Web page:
Raspberry-Oat Bars {gluten-free}

We’ve been enjoying these raspberry oat bars a lot the last few months. They helped get us through Winter’s dearth of fresh fruit. They are arguably the perfect balance between health food and decadent dessert, with a not-too-rich pecan shortbread base that doubles as a streusel topping and a thick layer of raspberry preserves in between.

GLUTEN-FREE RASPBERRY OAT BARS
Adapted from Karen Demasco’s The Craft of Baking *

The first time I made these bars, the cookie base came out a little thicker than I prefer.  So, I’ve since scaled the dough portion of the recipe back by a quarter, which also creates a slightly higher ratio of preserves to dough. Just the way I like it.

Also, my first batch was a little salty.  I read later that Demasco uses a particular brand of kosher salt in her baking.  So, if using table salt or sea salt, it is necessary to decrease the salt by close to half, which I’ve noted below.

8 tablespoons unsalted butter (for vegans: Spectrum organic shortening or Earth Balance margarine)
3/4 cup pecans, finely chopped
1 cup + 2 tablespoons flour (for GF: 1/3 C. sorghum flour, 1/3 C. + 1 Tbl. brown rice flour, 3 Tbl. potato starch and 3 Tbl. tapioca flour, 1/8 tsp. xanthan gum)
1 cup quick-cooking oatmeal (for GF: use gluten-free oats)
1/4 cup granulated sugar
1/4 cup packed brown sugar
1/2 teaspoon salt
1/2 teaspoon baking soda
1 cup good quality raspberry preserves **

  • Preheat oven to 350 degrees.  Oil an 8 inch square, metal baking pan and line the bottom with parchment paper.
  • Melt butter in saucepan or glass bowl in microwave.
  • Toast pecans on baking sheet in oven 5 minutes, cool.
  • In a large bowl mix together the flour, xanthan gum, granulated sugar, brown sugar, salt and baking soda.  Stir in the gluten-free oats and chopped pecans. Pour in the melted butter and mix until well combined.
  • Press 2/3 of the dough into the bottom the oiled pan, until firmly and evenly packed.
  • Spread the raspberry preserves over the dough (an offset spatula like pictured above is perfect for this step). Sprinkle the remaining 1/3 of dough evenly over the preserves.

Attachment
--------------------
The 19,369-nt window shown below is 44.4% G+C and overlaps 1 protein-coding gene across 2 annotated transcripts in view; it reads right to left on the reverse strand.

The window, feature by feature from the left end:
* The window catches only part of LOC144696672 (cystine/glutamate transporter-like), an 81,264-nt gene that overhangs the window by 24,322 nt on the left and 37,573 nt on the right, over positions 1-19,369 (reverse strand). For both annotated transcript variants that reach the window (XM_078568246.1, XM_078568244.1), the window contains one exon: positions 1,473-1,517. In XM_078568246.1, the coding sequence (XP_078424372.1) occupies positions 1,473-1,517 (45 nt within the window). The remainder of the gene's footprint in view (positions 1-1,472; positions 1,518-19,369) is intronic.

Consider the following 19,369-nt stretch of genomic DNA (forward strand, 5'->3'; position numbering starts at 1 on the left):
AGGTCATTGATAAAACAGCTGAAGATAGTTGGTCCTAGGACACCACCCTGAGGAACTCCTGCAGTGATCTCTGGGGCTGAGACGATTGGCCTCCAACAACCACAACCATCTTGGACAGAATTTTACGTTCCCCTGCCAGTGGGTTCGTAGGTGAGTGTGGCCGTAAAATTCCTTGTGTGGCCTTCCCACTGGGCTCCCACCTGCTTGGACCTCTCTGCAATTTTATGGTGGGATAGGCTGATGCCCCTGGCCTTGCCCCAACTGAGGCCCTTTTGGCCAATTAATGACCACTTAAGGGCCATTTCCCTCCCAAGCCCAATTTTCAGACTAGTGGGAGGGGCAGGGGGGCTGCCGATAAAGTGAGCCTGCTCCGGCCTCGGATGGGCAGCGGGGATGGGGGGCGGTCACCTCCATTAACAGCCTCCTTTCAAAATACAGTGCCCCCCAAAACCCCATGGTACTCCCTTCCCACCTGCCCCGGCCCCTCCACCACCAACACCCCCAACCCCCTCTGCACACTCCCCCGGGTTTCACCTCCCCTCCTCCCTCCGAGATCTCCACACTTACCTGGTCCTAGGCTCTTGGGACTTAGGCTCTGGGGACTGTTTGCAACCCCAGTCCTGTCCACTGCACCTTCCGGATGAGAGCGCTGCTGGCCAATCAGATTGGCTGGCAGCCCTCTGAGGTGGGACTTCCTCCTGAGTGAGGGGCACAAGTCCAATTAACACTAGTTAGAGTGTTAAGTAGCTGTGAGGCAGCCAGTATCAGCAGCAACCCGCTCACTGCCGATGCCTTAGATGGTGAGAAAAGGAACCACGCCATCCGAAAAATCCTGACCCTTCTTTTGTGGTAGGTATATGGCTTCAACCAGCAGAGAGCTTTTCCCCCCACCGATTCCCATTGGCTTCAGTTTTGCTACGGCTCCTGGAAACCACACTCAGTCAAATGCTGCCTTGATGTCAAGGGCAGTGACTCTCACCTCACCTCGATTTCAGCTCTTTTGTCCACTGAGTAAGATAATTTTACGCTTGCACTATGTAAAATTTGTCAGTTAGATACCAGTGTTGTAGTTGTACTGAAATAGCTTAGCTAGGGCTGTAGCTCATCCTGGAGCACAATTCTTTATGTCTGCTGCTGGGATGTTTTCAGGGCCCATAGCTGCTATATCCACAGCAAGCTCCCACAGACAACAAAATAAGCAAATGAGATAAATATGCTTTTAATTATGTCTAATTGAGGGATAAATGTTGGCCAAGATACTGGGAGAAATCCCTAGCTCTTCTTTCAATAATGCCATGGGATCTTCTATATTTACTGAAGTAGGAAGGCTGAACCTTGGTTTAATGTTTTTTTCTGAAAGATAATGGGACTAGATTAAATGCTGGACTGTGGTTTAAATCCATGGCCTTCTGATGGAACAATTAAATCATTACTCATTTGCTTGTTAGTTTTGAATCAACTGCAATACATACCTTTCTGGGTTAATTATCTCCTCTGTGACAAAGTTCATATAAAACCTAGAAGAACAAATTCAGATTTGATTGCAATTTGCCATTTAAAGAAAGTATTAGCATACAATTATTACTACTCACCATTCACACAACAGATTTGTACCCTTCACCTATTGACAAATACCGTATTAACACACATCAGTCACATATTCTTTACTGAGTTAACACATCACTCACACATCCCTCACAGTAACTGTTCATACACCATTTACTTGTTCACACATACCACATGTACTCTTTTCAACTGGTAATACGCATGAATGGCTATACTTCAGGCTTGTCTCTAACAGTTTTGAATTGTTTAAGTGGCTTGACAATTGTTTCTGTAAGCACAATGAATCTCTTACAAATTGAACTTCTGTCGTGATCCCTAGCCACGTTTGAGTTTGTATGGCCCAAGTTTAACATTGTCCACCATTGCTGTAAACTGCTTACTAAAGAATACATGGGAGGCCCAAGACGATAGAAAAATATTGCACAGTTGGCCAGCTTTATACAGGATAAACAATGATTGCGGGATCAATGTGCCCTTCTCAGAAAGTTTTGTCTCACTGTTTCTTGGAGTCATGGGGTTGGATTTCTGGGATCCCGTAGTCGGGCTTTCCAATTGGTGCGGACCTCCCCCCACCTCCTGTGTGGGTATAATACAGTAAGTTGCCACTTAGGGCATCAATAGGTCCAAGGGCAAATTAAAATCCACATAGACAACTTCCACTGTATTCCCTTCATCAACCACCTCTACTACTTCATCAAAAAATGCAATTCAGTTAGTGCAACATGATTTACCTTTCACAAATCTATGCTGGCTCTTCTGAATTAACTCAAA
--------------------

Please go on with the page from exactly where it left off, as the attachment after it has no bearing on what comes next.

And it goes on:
• Bake until golden brown about 40 minutes.  Allow to cool to room temperature.
  • For easier cutting, transfer the cooled pan to the freezer for 20 minutes to harden. Remove bars from freezer, then from pan and cut into 2″ squares.

** I made these once with Smucker’s strawberry jam and the results were very disappointing.  The jam layer turned a funny brown color and became very wet.  I suspect it was either the high fructose corn syrup in Smucker’s, or the fact that I substituted strawberry for raspberry, but either way, from now on I’ll stick to a true, high quality raspberry preserve WITHOUT high fructose corn syrup.  You tend to get what you pay for with a pricier preserve.

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Plum Crumble with Crystallized Ginger {gluten-free, vegan}

We attended a very popular music festival last weekend.  There were bands galore.  Surprisingly, I had even heard of many of them and I am notoriously out-of-the-music-loop.  However, despite the amount of fun I was supposed to be having, I couldn’t help but wish, every few minutes or so, that I was back home, snuggled up under the soft light of a lamp, finishing Anna Karenina, with a cup of tea and a few warm bites of this crumble.

Try the crumble and then perhaps in a small way you can empathize with my feelings of dissent.

The tart plum skins, when left intact, melt into the rest of the dish to create a warm, strikingly crimson-colored pudding. Finely-diced candied ginger lends a soft hum of spice, all of this beneath a crumbly, almost-cookie top.

PLUM CRUMBLE WITH CRYSTALLIZED GINGER
Adapted from Marian Burros

I scaled back the amount of crystalized ginger to my tastes from 2 heaping tablespoons to 1 1/2 tablespoons. If you quite like ginger go all the way; otherwise, I would recommend the moderate approach.